The working group has held meetings almost every month since mid-2013, and the discussions moved from an initial focus on FAA reforms to a serious examination of the growth and track records of self-supporting ANSPs overseas. A number of experts have addressed individual working group meetings, including former ATO Chief Operating Officer Russ Chew, FAA Administrator Michael Huerta, and Nav Canada CEO John Crichton. Extensive discussions have taken place on the merits of various forms of organization for an ANSP, with more recent reviews of the relative pros and cons of a government corporation and a federally chartered nonprofit corporation.
As the project nears its conclusion, it released its first consensus work product this week: a “Statement of Principles for Air Traffic Control Reform.” The 10 principles include the need to continue serving all parts of the country and all types of aviation, facilitate robust ATC research and development, and improve FAA’s performance in safety regulation and certification. But most aviation media attention has focused on the principles that support ATC restructuring. These are as follows:
- Ensure a coherent, stable, and predictable funding structure for air traffic control;
- Establish a self-sustaining funding mechanism for air traffic control;
- Enable an efficient procurement system for ATC modernization;
- Enable bonding authority;
- Include aviation stakeholders in the governance of the ATC provider; and,
- Create and carefully implement a plan to ensure a seamless transition to the new system.
You will recognize most of these as very similar to the unanimous recommendations of the FAA Management Advisory Council, released in January 2014.
Whether all 16 aviation stakeholder groups will agree on a specific corporation proposal-expected to be outlined in the project’s formal report to be released soon-remains to be seen. But the fact that such a broad array of stakeholders could agree on this set of principles is very encouraging.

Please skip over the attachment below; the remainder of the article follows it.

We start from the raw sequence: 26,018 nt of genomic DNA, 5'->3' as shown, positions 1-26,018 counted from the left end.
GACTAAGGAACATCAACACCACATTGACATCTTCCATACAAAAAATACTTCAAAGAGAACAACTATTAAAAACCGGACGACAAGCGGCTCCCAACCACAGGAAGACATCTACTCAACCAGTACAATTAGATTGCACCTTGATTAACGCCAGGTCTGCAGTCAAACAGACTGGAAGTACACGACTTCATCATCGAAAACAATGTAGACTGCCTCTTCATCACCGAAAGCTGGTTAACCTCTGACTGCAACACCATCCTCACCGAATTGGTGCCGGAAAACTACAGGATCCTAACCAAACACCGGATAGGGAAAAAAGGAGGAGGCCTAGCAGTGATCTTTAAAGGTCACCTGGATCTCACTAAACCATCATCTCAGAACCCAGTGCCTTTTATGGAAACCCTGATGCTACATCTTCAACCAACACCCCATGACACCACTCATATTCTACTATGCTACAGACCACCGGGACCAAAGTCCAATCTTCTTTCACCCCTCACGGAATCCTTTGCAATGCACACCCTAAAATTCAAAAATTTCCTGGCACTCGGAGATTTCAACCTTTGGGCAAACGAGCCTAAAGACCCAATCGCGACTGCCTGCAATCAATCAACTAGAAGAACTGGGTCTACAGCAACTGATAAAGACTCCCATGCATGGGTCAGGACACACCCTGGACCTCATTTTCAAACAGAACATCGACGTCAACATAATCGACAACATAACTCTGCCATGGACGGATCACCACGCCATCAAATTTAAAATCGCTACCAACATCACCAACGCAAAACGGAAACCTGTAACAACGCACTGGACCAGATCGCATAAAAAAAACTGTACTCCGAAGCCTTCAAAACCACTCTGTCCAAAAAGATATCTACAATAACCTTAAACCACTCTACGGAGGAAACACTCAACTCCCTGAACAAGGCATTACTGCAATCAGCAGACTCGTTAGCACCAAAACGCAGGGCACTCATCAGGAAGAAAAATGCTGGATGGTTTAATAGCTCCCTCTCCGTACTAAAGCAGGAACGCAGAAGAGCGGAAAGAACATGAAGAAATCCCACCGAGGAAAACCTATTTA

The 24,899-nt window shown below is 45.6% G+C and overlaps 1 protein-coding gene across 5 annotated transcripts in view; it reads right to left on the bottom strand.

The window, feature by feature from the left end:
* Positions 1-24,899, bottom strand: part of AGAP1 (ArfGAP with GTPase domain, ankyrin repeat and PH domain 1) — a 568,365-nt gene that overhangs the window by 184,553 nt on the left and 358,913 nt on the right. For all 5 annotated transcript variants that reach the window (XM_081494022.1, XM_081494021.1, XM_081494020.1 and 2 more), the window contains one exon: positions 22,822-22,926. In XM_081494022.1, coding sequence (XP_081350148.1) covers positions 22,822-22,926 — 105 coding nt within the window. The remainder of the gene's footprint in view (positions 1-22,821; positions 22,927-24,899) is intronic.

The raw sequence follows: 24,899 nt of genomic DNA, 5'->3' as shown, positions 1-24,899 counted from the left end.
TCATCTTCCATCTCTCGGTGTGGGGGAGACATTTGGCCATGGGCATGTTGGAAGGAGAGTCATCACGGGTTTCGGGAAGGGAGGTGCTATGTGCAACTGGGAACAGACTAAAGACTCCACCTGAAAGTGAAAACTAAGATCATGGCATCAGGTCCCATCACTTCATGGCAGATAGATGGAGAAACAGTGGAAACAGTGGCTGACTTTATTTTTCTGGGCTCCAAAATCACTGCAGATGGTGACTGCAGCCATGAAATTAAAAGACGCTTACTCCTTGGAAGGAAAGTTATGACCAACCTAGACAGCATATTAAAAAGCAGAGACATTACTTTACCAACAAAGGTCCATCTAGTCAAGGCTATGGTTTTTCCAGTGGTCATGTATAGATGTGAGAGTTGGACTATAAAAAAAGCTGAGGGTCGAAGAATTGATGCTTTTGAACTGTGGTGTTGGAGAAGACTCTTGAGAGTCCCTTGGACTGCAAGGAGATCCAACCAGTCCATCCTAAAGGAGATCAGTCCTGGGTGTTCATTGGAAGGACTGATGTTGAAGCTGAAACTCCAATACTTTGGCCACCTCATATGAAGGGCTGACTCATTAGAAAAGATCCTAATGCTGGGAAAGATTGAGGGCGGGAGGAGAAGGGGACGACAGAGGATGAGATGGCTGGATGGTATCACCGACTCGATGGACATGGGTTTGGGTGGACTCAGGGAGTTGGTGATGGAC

The alleged high cost and cumbersome bureaucracy needed to collect ATC charges from customers has been a mantra of defenders of the ATC status quo. At last year’s U.S. Chamber Aviation Summit, NBAA’s Ed Bolen, on a panel with me, argued against creating a “SkyRS” to collect such charges. That sentiment plays well to an audience of independent pilots who tend to be individualists and skeptics of big government. But the reality of ATC billing is far different.
Earlier this month, at the World ATM Congress in Madrid, COMSOFT announced the launch of their new COMSOFT Automated Billing (CAB) system. It is offered worldwide to ANSPs wishing to automatically convert flight plan data to produce customer bills. It can also directly interface with Eurocontrol’sCentral Route Charges Office (CRCO), one of the oldest and best-known ATC billing services, which serves all 39 Eurocontrol members and is also available worldwide. Another service with a long pedigree is IATA’s Enhancement & Financing (E&F) Services, dating back to 1992 and available to ANSPs worldwide. When I wrote about it in 2012 it was collecting about $2 billion a year on behalf of some 55 ANSP customers, including the Airports Authority of India.
More recently, the billing system originally developed by Airways New Zealand (which was corporatized in 1987), known as FlightYield, has been further developed and marketed worldwide by the ANSP trade association CANSO in cooperation with SITA. The latter company already provides communications services for 90% of the world’s aviation business. ANSPs that sign up for FlightYield don’t have to buy any hardware or software, or add any staff. They merely install an interface that transmits flight data every day to SITA’s operations center. SITA operates the billing system for each ANSP, creating and issuing the invoices and handling payment and debt recovery services, and remitting payments to each subscribing ANSP or airport.
To get some idea of what it costs an ANSP to do these services, I contacted nearby Nav Canada. As of 2012, they told me, their 12-person billing department (backed up by significant data processing) was issuing about 50,000 bills per year. In a query last year, I was told that their billing costs work out to be 2/10 of 1% of total revenues (i.e., .002%). And the average cost per invoice is about C$51.
There is nothing very complex about automated billing systems that use digital data from flight plans to create invoices. Billing and collection systems have been mastered by credit card companies that operate worldwide and add very little to the cost of retail transactions, thanks to huge economies of scale.
I might have a few worries along the lines of Ed Bolen’s “SkyRS” phantom if the government itself were to be creating and operating an ATC billing system. But there is no reason to think that a corporatized NewATO would fail to use state-of-the-art billing and collection systems. Indeed, since several commercial ones already exist, the simplest initial course would be to seek competitive bids from existing providers, rather than creating such a system from scratch.